Heat Stress And The Elderly: Keeping Our Loved Ones Cool This Summer

The recent hot spell has been a welcome change for most of us after weeks of rain and dull weather, and for the elderly, feeling the sun on their skin and being able to enjoy some time outside has surely been wonderful!

However, it is important (for all of us), but for older people especially, to be prepared for the hotter weather, as high temperatures can be dangerous to their health.

 

Those aged 65 and over are most at risk of heat-related illnesses, and so Care In Kent has put together this short guide explaining how heat stress can affect the health of our elderly loved ones, the symptoms to look out for, and the steps we can take towards keeping older people safe and healthy this summer.

 

What Is Heat Stress?

 

Heat stress, also known as hyperthermia, is a condition that occurs when the body is unable to maintain a healthy temperature, and instead overheats. Normally the body cools itself in high temperatures by sweating - but, when sweating isn’t enough to regulate body temperature, and it keeps rising - and this is known as heat stress.

The symptoms of heat stress can range from mild, such as rashes and cramps, to more serious conditions such as heat stroke, which can be potentially life-threatening.

 

 

 

 


What Are The Symptoms Of Heat Stress?

 

 

 

The symptoms of heat stress can vary from person to person, but can include:

 


Muscle cramps
Rapid heartbeat
Pale skin
Fainting
Confusion
Disorientation
Delirium
Paleness
nausea/vomiting

 

 


The Risk Factors Of Heat Stress

 

 

 

There are some factors that can increase the likelihood of an older person suffering from heat stress, such as:

 


Living Alone - For elderly people who live alone, there is a greater risk that symptoms of heat stress will go unnoticed or ignored.

 

Self-Care Issues - Those who are frail, or who have mobility issues or mental illness might find it more difficult to take care of themselves in hot weather.

 

Chronic Medical Conditions - Conditions such as heart disease, circulation problems and obesity can make someone particularly vulnerable to heat stress.
 

Physical Changes - An ageing body doesn’t cope as well or as quickly with sudden stress as a younger one. Older skin doesn’t produce sweat as efficiently as younger skin, meaning that it’s much easier for an older person to overheat.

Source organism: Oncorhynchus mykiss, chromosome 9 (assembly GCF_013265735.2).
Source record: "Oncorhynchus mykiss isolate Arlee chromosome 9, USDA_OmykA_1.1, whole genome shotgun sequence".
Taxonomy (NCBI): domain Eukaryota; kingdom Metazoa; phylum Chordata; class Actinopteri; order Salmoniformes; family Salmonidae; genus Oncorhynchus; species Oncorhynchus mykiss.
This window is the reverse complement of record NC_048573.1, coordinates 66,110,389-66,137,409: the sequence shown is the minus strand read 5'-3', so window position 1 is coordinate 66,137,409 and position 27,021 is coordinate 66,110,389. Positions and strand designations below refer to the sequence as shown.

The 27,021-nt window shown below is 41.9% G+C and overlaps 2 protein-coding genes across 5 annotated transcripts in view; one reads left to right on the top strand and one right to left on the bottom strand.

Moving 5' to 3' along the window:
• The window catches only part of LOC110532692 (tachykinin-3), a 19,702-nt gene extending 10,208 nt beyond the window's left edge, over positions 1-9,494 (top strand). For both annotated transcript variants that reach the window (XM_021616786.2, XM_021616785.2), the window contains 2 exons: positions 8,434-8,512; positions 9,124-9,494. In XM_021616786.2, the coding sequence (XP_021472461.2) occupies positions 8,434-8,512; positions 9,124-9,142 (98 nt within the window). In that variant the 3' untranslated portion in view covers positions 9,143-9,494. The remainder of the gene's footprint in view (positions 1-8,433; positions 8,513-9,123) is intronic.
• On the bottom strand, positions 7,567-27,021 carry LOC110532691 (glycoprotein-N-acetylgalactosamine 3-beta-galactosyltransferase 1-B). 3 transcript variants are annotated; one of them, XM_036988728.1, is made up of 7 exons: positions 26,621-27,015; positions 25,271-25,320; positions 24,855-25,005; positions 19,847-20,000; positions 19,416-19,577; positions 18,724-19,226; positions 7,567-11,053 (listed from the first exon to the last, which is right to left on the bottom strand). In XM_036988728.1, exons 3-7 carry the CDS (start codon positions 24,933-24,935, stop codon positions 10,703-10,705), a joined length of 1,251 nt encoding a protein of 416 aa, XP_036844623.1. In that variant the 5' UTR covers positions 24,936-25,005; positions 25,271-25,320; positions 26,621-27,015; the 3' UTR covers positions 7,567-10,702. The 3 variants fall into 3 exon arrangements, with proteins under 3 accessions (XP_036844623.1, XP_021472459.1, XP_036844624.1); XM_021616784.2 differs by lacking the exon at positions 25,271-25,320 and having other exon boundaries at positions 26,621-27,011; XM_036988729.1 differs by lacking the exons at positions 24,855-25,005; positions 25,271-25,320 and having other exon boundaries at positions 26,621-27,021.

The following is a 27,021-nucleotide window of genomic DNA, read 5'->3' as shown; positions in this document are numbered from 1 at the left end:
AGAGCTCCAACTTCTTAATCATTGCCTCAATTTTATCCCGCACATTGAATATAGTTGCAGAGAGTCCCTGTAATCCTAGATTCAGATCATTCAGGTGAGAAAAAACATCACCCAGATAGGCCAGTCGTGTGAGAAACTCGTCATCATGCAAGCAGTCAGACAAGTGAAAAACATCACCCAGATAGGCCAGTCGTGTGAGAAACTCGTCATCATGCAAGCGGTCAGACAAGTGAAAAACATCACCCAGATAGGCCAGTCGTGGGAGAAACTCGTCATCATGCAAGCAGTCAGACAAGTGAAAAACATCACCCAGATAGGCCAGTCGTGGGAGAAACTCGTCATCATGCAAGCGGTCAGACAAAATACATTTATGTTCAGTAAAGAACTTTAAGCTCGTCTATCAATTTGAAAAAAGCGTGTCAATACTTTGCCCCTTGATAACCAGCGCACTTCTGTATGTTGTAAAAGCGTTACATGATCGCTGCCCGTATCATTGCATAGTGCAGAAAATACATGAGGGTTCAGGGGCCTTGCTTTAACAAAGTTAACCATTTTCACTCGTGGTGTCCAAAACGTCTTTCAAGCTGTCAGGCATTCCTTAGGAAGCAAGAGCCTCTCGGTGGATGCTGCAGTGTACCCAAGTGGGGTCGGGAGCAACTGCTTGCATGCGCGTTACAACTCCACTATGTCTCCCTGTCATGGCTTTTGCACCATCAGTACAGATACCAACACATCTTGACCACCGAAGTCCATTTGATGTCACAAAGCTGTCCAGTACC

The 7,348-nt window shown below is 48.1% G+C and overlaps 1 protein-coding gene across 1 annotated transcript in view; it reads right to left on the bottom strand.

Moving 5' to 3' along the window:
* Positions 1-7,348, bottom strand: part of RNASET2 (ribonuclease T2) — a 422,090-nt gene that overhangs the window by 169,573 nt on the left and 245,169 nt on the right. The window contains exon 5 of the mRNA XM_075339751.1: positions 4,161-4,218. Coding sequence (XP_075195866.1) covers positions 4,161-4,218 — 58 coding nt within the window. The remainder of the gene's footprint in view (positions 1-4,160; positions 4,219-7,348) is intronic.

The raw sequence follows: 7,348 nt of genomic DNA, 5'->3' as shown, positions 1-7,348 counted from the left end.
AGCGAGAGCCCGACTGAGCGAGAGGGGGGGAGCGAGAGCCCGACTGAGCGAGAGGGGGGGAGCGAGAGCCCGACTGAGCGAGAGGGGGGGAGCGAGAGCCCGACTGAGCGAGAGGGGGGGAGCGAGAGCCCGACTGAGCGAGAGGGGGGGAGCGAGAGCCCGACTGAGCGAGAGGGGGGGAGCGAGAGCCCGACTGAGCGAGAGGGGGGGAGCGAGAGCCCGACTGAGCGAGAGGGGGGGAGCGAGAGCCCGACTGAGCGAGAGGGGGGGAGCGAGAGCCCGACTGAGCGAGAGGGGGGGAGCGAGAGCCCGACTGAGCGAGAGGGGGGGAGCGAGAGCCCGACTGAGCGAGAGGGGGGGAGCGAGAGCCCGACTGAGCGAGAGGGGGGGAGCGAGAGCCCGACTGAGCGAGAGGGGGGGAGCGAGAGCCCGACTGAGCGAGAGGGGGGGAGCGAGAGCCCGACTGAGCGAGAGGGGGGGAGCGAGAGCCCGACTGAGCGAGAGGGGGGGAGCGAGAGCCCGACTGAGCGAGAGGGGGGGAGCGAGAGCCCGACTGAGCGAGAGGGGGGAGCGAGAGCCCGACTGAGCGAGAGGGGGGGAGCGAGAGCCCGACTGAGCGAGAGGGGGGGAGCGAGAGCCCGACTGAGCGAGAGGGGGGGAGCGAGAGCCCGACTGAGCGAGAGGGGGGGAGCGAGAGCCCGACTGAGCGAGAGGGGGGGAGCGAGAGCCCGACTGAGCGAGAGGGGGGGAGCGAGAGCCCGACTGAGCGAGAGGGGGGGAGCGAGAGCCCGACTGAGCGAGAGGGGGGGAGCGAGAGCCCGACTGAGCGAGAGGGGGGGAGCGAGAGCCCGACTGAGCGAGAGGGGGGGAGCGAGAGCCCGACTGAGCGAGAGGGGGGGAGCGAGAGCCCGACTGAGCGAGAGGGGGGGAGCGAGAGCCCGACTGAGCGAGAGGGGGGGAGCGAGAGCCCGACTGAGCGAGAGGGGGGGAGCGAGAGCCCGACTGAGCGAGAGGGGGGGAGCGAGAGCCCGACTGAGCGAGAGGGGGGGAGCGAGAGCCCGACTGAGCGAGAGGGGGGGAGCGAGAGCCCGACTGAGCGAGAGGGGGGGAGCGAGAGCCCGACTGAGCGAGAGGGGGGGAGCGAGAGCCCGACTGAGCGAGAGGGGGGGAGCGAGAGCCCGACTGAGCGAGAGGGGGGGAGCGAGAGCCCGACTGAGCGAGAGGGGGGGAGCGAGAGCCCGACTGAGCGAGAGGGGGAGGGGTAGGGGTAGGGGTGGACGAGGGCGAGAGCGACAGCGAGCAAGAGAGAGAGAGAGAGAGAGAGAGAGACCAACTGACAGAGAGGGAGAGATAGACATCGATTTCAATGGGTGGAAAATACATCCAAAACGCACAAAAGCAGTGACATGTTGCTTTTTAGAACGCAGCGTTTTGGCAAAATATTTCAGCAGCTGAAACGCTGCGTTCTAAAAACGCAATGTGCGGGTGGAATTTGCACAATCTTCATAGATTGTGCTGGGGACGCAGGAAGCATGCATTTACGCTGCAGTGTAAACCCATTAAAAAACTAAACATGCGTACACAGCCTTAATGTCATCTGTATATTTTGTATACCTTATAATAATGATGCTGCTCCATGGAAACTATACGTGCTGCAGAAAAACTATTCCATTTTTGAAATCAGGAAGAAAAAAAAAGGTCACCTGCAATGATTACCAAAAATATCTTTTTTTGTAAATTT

Medications - An elderly person is much more likely to take medications on a regular basis, and there are some medications that can affect the body’s ability to regulate temperature….

 

 

 

 

How Medications Can Be Affected In Hot Weather

 

 

 

It’s important to know how the medications that our elderly loved ones are taking might be affected by the warmer weather.

 


If you or your relative are unsure of the side effects of certain medications, a call to the GP is in order, as a lot of common medications can increase the risk of heart stress.

 


Just how these risks are increased depends on the medication, but some common examples are:

 


Antidepressants, antihistamines, phenothiazines and anticholinergics can affect the area of the brain that controls the skin’s ability to produce sweat.

 

Beta blockers can reduce the heart and lung’s ability to adapt to the stresses of hot weather

 

Amphetamines raise the body’s temperature

 

Diuretics encourage fluid loss and can cause dehydration
 

Opioids and sedatives can reduce the awareness of physical discomfort, making it easy to ignore the symptoms of heat stress.

 

 

 

 

How To Avoid Heat Stress

 

 

 

There are some simple ways to avoid heat stress that no doubt you’re already aware of:

 

 

 

Avoiding strenuous activity
Staying indoors
Drink water regularly
Wear cool, lightweight clothing

 

 


…...and if you are caring for an elderly loved one you’ll probably already know the importance of these. However there are some other measures that you can take that can prevent the risk of heat stress even further.

 

 

 

Keep an eye on the weather report - We’re not often blessed with very high temperatures in this country, but the highest risk of heat stress is when the temperature approaches 30 degrees or more, so take special note of those rare days when the predictions are for 25 degrees plus. It’s also important to note the humidity levels as sweating isn’t as effective at keeping you cooler when it’s very humid.

 

Reduce caffeine and alcohol intake - It’s an idea to make sure that your elderly loved one limits the amount of tea, coffee and alcohol they consume during hot weather as all of these beverages have a mild diuretic effect.
 

Keep an eye on the colour of urine - very dark yellow urine is a classic sign of dehydration, and so if your elderly loved one notices that this is the case they should increase their fluid intake.

 

Review medications - A doctor might recommend that certain medications are avoided or doses are reduced during very hot weather, so it’s worth checking with a GP if an older person in your care takes regular medication.

 

Keep Cool - Keeping curtains or blinds pulled can keep rooms cooler, as can using electric fans or air conditioning units.

 

 


What To Do If Someone Is Suffering From Heat Stress

 


If someone is suffering from heat stress the important thing is to cool them down quickly, such as with a sponge/flannel and cool water, or a fan. Medical help should be sought immediately.

 

 

 

Caring for an elderly loved one can be as hard as it can be rewarding, and if you have other family or work commitments it can be a difficult balancing act. If you’re starting to feel overwhelmed, Care In Kent can help. We offer a range of services from respite care, to running errands and helping with personal care. Please feel free to get in touch with a member of our dedicated team to find out more.

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